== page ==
We can often experience seasons like this, too. We make great strides forward in our faith life and then reach a period where were feel like we are living in obscurity, away from the gaze and grace of the Lord. However, this is not the case. There are large parts of Saul’s life that we don’t read about in detail in the Bible. There are large parts of Jesus’ earthly life that we don’t read about in detail in the Bible. Just because this is the case, and just because you and I can often feel like we are in a period that would not be documented in our own lives, we are never far from the gaze or grace of the Lord (Psalm 139.7-12).

If you feel that you are in a period of obscurity at the moment, keep going. Know that you are never far from the gaze or grace of the Lord. As Paul no doubt used his time in Tarsus to prepare for what was coming next away from the pressures and particulars that were found in Jerusalem, we can use periods of apparent inactivity to prepare for what is coming next for us. Read Scripture more, pray more, see the connections throughout that point to Jesus more, so when called upon as Saul eventually was (Acts 11.25-26) you are ready. Use the quiet time to prepare for the busy time!

Acts 9.23-25

Having returned to Damascus from Arabia, Paul no doubt picked up where he left off in proving that Jesus was the Christ through his wonderful knowledge of Scripture. Doing this for an extended period of time, most probably three years (v.23, cf. Galatians 1.18) seems to have upset the local Jewish population. We read:

Now after some days had passed, the Jews plotted together to kill him, but Saul learned of their plot against him. They were also watching the city gates day and night so that they could kill him. But his disciples took him at night and let him down through an opening in the wall by lowering him in a basket”.

(Acts 9.23-25, NET)

Under serious threat of death but with much still to do in his ministry (9.15-16) Saul escaped. His escape was hardly swashbuckling and movie-worthy, he escaped through an opening in the wall by [being lowered] in a basket. He knew that he still had much to do for the Lord and took action to make sure that he was still alive to do it. 

So often we look down on those who flee during persecution and have a misguided idea that martyrdom is the only course for a believer. But is that the case here with Saul? Was that the case for Jesus in Matthew 2? Was that the case for David in 1 Samuel 21?

Rather than narrowly saying that martyrdom is the only course of action a believer should take,

we ought to see obedience as the only course of action a believer should take. 

God’s deliverance is sometimes miraculous and it is sometimes humble. Either way, God’s will will prevail and God’s plans will prosper. Just think, if Saul had been too proud to be smuggled out of the city in a basket and had stood to face certain death (v.24b) our Bibles would be a whole lot thinner. Paul would not have been around to fulfil the words of Jesus in 9.15. As James Montgomery Boice wrote:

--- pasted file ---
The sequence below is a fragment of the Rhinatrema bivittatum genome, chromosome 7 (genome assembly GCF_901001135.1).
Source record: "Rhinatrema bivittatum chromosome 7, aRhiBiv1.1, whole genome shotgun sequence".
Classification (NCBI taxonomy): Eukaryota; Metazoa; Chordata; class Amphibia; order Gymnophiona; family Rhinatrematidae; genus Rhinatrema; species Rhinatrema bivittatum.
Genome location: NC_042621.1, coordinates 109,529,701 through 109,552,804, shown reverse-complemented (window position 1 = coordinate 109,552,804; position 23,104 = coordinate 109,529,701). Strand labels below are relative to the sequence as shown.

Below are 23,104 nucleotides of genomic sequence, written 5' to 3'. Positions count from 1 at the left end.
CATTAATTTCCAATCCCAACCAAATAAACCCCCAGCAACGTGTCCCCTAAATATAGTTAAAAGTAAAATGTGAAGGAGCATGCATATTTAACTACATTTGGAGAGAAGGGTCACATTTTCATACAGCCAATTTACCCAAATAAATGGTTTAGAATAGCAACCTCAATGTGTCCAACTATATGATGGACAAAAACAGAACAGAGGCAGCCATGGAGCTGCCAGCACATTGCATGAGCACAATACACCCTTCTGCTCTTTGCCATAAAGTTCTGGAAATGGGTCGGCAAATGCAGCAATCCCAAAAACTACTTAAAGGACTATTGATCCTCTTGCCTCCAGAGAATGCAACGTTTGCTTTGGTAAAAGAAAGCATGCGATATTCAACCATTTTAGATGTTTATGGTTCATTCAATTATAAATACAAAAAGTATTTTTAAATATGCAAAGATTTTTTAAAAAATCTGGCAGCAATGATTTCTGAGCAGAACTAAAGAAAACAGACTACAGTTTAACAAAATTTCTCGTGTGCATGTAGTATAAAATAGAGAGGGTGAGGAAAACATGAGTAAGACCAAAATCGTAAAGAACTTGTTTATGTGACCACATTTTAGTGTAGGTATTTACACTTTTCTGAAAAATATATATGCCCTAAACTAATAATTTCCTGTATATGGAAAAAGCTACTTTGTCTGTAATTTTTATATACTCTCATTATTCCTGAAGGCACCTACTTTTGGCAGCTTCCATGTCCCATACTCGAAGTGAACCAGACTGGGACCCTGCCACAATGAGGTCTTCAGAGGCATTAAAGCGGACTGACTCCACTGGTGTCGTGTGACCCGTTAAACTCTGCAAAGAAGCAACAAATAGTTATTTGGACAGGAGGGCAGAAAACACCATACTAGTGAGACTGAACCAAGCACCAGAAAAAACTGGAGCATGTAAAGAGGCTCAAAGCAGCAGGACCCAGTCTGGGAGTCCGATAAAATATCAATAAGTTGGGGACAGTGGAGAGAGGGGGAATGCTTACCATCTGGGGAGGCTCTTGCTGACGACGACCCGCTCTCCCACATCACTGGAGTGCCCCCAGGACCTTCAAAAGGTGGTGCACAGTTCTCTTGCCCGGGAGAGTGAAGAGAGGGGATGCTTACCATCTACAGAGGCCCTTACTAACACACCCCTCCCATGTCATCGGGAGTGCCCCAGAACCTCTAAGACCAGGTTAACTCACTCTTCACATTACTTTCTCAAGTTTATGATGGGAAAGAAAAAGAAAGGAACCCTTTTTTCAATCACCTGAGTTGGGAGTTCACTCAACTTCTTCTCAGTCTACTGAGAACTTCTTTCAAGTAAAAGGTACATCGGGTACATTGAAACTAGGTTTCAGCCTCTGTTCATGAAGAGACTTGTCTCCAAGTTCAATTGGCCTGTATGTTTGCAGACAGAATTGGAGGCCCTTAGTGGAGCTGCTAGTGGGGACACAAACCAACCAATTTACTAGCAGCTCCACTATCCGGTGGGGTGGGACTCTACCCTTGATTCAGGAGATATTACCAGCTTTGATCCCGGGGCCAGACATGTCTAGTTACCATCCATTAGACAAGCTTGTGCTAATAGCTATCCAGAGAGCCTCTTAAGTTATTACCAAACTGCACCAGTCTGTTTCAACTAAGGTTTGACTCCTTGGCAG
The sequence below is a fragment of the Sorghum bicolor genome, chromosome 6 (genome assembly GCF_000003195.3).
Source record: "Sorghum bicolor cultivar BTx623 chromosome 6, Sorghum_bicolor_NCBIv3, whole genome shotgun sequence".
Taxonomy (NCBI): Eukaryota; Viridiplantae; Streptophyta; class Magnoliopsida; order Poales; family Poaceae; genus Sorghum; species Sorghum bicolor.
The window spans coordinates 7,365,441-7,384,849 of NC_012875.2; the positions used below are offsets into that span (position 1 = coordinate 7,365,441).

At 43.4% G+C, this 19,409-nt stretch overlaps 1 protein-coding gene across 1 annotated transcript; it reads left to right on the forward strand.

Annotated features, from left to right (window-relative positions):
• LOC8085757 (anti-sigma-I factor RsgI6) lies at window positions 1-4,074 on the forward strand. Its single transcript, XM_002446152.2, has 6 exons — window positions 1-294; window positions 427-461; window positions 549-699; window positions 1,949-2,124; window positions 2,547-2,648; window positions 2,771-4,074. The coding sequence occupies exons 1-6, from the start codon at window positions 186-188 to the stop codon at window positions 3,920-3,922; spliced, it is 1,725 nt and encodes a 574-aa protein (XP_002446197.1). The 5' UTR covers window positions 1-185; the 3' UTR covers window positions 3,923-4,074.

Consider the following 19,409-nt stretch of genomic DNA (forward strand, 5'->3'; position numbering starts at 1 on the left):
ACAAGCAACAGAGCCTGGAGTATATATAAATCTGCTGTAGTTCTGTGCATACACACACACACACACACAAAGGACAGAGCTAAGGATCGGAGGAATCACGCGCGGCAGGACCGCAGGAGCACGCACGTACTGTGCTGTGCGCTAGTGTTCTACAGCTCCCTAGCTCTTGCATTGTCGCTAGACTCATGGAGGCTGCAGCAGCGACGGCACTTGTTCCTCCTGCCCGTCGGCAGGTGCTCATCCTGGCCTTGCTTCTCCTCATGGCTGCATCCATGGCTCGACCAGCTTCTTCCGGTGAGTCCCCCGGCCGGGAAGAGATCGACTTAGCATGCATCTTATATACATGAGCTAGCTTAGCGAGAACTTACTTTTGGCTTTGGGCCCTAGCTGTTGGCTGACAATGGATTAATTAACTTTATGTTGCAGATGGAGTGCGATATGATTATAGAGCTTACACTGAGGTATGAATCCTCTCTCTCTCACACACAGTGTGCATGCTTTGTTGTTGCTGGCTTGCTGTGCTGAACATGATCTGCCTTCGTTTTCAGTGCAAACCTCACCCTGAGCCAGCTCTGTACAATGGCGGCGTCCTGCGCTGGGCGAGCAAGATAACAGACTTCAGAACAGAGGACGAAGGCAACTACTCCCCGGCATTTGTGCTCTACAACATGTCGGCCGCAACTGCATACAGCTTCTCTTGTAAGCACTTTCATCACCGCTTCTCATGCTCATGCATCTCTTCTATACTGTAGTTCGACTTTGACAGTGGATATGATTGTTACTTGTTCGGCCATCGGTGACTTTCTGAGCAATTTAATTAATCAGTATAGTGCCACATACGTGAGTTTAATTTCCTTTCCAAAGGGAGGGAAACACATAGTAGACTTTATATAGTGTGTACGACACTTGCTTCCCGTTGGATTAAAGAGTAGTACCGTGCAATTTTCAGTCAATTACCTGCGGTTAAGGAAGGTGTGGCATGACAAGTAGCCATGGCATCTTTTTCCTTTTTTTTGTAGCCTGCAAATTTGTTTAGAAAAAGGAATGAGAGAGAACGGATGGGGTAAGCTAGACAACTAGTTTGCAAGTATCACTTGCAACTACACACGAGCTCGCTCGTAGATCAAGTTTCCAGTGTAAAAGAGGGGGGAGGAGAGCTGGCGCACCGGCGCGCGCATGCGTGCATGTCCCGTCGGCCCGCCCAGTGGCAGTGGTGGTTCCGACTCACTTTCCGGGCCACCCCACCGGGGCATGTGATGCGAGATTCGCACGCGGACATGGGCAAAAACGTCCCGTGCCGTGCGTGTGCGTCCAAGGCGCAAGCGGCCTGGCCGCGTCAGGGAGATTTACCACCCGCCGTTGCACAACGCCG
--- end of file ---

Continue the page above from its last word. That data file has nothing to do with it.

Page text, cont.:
“It was the beginning of many escapes for Paul…”

(Enduring Word)

We need not look down on those who flee during persecution, and the same principle is true for you and for me. In the face of difficulties, hardship, or persecution, sometimes walking away is by far the best option. Not all are called to be martyrs, and not all are called to flee. The key is to be obedient to the will of God for you in any given situation. There is no pre-defined response for the believer in any situation aside from obedience. 



For more about how to find God’s will for you, read our series here:

Finding God's will

Acts 9.19-22

After Saul’s spectacular experience on the road to Damascus where he encountered the risen Jesus (9.3-6) and his being born again (9.17-18) it seems that he departed and went away into Arabia (Galatians 1.15-17, read about it here). Returning to Damascus, he then stayed for a period of around three years (9.19b, cf. Galatians 1.18) where he proclaimed Jesus in the synagogues saying, “He is the Son of God”.

Understandably this brought confusion among those who knew Saul’s prior interaction with, and intent for, those following the Way and they even doubted his motivation for being there (v.21). Then, we start to see a little of the Divine wisdom behind choosing this well-travelled, Scripture-literate, zeal-hungry man as the chosen instrument of [the Lord’s] to carry [His] name before Gentiles and kinds and the children of Israel:

“…Saul became more and more capable, and was causing consternation among the Jews who lived in Damascus by proving that Jesus is the Christ“.

(Acts 9.22, NET, emphasis added)

Being the super student of Scripture that he was (Acts 22.3, Galatians 1.14) Paul could prove that there was going to be a Messiah, an anointed One, a Christ, sent from God to a certain place, at a certain time, to do certain things, and to die in a certain way through presenting Jews with their own literature. No doubt Paul used things like the prophecies in Daniel, the Psalms (Psalm 22, for example), the proto-evangelium of Genesis 3, the foreshadowing of the tabernacle as the place where God and man commune, and many more to prove that this long predicted person was Jesus.

For you and for me, when we come to see our Bibles as containing the very words of God, we see that each and every book has a purpose, a plan, and some kind of prediction or prophecy about Jesus, His person or His work.

We would do well to read Scripture with a Jesus-shaped lens: what is this telling me about Him, how is this glorifying Him, how is this urging me towards His finished work on the cross all the more? We know that He said it all points to Him (John 5.39, Luke 24.27) and when we see this we are able, as Paul was, to prove that Jesus is the Christ, the anointed One of God sent to save the world from sin and death.